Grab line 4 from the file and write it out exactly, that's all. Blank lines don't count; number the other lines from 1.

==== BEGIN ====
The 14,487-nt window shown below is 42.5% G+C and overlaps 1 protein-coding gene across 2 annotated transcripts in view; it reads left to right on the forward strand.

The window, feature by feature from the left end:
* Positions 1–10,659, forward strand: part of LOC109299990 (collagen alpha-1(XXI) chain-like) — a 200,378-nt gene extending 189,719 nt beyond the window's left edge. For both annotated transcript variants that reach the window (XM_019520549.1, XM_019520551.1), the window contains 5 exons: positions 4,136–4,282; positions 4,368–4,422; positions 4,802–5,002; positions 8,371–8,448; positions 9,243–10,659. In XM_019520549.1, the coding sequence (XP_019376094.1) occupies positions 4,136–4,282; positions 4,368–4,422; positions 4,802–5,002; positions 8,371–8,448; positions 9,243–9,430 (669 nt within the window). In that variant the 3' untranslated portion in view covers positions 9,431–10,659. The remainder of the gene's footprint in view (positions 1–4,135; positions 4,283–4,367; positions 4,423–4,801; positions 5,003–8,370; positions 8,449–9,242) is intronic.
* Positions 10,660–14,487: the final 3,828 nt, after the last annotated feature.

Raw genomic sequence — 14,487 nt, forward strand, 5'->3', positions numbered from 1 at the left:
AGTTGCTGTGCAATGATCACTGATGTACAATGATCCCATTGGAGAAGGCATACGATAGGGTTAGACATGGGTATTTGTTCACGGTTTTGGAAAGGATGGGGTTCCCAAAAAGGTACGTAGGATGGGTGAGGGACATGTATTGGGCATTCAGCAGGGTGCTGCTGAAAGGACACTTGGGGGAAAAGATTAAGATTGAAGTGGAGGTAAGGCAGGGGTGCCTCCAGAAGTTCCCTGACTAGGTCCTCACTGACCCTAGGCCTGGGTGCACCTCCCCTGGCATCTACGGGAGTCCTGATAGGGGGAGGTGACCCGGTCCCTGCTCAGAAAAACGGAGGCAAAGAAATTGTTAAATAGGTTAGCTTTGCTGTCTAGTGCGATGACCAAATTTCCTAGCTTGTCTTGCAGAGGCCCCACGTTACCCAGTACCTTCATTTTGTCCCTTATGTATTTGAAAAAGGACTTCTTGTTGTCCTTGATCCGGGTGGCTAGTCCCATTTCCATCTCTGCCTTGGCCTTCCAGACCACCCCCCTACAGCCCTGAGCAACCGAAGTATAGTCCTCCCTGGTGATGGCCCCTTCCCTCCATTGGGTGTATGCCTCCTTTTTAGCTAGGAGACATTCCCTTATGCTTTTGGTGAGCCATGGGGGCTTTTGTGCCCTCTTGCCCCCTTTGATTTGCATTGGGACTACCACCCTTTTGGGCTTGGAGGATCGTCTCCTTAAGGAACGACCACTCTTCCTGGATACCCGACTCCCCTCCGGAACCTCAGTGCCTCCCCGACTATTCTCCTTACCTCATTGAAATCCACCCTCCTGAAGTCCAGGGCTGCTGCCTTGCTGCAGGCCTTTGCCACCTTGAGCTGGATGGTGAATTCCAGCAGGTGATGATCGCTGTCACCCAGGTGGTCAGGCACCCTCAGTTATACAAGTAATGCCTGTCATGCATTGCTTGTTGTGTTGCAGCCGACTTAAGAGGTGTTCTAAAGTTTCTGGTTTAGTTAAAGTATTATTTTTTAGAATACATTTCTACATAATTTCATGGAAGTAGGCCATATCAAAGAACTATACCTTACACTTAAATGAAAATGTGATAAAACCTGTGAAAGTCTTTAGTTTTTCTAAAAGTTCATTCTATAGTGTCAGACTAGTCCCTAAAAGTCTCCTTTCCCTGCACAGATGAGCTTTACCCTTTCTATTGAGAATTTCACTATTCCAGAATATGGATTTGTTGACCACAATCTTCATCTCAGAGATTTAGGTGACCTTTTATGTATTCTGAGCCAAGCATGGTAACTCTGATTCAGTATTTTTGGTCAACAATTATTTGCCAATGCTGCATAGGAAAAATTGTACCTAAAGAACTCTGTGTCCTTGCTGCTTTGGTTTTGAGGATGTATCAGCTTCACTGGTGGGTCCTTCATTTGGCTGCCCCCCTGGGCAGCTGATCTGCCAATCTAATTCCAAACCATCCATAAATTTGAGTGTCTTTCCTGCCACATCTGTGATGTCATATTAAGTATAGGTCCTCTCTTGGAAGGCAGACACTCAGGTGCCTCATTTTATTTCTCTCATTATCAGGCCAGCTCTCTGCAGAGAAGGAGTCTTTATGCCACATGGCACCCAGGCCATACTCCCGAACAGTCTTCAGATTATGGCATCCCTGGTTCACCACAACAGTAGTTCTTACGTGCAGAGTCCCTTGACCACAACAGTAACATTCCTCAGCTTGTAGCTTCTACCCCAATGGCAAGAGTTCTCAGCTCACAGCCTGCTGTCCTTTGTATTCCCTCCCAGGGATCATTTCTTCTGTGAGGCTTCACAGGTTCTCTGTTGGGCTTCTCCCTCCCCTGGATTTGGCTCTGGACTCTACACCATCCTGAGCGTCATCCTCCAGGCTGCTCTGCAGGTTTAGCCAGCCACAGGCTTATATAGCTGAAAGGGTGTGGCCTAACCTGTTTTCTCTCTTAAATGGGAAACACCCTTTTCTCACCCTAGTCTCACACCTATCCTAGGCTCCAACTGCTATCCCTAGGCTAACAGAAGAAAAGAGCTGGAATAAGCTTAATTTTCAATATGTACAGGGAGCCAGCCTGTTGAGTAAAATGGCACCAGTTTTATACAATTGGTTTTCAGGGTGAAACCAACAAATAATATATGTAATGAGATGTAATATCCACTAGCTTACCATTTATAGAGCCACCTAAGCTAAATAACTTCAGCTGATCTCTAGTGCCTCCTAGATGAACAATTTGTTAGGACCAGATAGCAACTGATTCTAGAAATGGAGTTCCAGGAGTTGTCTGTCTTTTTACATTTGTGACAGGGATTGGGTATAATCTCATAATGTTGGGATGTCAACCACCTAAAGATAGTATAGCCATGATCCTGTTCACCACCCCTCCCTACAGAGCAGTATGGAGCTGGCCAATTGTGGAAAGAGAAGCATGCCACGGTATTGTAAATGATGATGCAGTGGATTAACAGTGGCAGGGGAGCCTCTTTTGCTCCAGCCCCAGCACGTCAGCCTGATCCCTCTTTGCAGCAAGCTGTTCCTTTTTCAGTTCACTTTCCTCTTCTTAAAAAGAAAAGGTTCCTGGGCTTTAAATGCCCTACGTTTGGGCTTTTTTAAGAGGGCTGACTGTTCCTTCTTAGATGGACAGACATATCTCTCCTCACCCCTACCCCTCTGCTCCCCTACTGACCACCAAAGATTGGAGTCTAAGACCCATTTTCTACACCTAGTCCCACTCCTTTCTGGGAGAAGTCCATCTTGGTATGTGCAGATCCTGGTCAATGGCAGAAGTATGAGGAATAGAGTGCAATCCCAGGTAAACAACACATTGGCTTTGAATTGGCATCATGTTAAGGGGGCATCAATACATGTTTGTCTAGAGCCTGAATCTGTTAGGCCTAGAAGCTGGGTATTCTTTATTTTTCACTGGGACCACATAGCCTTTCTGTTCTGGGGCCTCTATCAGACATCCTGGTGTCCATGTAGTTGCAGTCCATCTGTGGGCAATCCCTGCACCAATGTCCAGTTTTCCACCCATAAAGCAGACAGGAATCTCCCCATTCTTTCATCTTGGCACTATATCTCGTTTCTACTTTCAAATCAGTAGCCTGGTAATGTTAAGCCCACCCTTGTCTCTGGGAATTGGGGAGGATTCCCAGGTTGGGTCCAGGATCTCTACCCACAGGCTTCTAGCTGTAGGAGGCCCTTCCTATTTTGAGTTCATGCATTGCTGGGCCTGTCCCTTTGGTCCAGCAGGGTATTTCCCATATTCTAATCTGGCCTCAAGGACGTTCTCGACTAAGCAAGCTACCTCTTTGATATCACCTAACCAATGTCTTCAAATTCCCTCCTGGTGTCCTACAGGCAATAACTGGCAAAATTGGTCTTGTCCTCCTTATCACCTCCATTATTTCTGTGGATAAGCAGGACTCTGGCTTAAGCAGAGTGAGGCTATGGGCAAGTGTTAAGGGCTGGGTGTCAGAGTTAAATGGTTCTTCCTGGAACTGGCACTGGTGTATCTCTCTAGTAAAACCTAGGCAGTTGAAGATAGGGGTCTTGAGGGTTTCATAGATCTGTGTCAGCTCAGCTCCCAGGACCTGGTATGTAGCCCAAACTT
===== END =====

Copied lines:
* Positions 10,660–14,487: the final 3,828 nt, after the last annotated feature.